ExhibitionOctober 21, 2015–January 22, 2016
Participating artists: Allora & Calzadilla, Lara Almarcegui, Brandon Ballengée, Dylan Gauthier, Brooke Singer and Pinar Yoldas.
Curated by Kari Conte.
Aqueous Earth presents artwork that reconsiders humanity’s relationship to bodies of water in the Anthropocene era. ISCP’s close proximity to Newtown Creek—a channelized estuary that was once the busiest waterway in New York City—shapes the exhibition’s conceptual framework. Heavy industrial usage has transformed Newtown Creek into an ecological catastrophe; it was designated as a Superfund site in 2010. Mirroring the issues pertaining to the creek’s degradation, Aqueous Earth presents the work of artists who apply multidisciplinary and speculative research to their work. Through a confluence of research, action and optimism, the six artists in Aqueous Earth look beyond the bleak present,rethinking the way humanity entwines with nature.
Artworks in the exhibition include Brooke Singer’s Toxic Sites US Project (2015-ongoing), an online data visualization and media-sharing platform about the worst toxic sites in the United States, including hundreds of rivers, creeks and lakes that are Superfund sites. Lara Almarcegui’s Guide to the Wastelands of Flushing River (2010), focuses on the “empty gaps”—urban ruins and detritus—found along most of the expanse of the four-mile Flushing River in Queens, New York. The artist’s guidebook and slideshow traces the history and redevelopment of this long-neglected terrain. An Ecosystem of Excess (2014), an installation by artist and researcher Pinar Yoldas imagines how amphibious species can biologically adapt their organs to metabolize plastic in the Pacific Trash Vortex, a floating mass of plastic waste in the Pacific Ocean. In the project, Yoldas asks: “If life started today in the oceans of plastic, what kind of life forms would emerge out of this contemporary primordial ooze?” In What Wilderness: 9 Conversations on Ecology, Abstraction, and the Anthropocene, Dylan Gauthier, taking on the role of an urban wilderness explorer, built a 16-foot plywood boat at ISCP and carried invited guests and the public down Newtown Creek to investigate its industrial past and post-natural present. These early morning conversations have been transcribed and excerpts are included in a new video work. In Ghosts of the Gulf (2014), a photographic series by Brandon Ballengée, the artist looks at the BP Deepwater Horizon (DWH) oil spill that happened in 2010, an epic environmental disaster in the Gulf of Mexico that has severely impacted its marine life. In Amphibious (Login-Logout) (2005), Allora & Calzadilla depict turtles floating down The Pearl River Delta on a log, watching their habitat become increasingly industrialized and less hospitable to non-human life.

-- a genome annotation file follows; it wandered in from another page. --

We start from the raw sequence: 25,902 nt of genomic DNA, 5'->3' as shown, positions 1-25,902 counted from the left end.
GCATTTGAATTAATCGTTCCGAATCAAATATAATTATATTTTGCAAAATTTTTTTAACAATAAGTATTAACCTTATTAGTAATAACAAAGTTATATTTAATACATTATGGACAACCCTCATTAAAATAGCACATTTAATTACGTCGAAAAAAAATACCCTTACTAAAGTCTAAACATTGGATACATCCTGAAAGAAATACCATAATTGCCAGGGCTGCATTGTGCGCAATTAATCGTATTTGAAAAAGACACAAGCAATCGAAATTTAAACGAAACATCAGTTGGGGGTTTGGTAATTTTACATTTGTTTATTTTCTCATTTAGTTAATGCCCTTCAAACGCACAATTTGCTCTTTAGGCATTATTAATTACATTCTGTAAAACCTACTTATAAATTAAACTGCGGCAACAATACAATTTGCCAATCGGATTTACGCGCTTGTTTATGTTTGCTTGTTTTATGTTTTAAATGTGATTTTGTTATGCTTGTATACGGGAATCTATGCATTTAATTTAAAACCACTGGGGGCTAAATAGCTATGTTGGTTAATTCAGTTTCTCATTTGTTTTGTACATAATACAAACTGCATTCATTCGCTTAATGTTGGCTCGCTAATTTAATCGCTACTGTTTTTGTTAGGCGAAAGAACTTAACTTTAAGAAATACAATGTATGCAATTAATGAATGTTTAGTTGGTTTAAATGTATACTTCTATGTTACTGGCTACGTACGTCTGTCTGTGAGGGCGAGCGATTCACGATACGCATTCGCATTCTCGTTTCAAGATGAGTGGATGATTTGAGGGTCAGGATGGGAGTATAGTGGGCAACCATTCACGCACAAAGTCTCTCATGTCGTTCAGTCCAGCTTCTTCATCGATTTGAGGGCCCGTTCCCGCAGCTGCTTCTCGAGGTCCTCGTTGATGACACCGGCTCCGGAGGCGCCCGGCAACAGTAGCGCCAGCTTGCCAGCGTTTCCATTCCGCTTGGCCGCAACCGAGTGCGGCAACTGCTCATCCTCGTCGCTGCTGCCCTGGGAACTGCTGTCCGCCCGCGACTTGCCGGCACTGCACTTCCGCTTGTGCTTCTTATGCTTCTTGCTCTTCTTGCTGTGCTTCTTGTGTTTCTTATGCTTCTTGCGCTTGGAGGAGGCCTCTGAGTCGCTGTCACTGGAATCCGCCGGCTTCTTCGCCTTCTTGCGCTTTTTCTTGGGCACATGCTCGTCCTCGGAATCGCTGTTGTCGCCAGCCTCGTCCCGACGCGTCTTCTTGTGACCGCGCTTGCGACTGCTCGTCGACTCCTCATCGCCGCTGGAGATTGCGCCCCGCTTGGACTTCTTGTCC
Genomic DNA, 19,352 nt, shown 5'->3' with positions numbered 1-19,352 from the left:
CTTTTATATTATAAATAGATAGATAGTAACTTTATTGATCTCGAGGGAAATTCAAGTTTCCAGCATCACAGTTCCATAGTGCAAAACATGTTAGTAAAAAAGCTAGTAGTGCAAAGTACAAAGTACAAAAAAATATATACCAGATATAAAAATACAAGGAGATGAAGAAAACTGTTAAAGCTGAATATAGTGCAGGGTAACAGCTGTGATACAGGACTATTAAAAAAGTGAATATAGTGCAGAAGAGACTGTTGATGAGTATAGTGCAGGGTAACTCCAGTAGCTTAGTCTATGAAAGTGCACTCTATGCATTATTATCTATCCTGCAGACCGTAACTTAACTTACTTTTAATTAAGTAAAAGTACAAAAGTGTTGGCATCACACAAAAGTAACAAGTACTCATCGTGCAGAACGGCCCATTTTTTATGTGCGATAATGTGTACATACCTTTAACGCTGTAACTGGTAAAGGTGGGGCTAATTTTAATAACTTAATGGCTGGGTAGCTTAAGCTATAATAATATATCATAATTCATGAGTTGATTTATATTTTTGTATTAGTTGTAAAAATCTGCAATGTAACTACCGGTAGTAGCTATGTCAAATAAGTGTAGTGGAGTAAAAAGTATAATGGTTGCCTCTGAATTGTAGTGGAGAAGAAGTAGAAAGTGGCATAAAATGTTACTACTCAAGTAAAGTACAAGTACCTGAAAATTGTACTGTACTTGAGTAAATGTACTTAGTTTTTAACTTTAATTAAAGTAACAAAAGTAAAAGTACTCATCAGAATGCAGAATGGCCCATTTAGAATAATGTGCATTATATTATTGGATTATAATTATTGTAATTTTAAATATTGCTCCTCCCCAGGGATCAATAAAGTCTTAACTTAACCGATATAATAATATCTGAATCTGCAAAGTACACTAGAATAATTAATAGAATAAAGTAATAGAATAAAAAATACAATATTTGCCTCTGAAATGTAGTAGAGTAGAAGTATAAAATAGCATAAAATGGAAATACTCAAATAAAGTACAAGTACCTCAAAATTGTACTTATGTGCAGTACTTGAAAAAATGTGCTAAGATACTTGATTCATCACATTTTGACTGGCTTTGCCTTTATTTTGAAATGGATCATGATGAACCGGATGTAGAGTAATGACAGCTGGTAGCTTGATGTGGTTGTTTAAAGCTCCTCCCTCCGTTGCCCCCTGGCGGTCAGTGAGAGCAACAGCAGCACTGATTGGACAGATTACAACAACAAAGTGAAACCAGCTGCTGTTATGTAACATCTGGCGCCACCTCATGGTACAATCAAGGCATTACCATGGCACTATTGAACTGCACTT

This exhibition and related public programs are supported by The Andy Warhol Foundation for the Visual Arts, National Endowment for the Arts, The Greenwich Collection, by public funds from the New York City Department of Cultural Affairs in partnership with the City Council, Speaker Melissa Mark-Viverito and Antonio Reynoso, Council Member, 34th District, and the New York State Council on the Arts (NYSCA).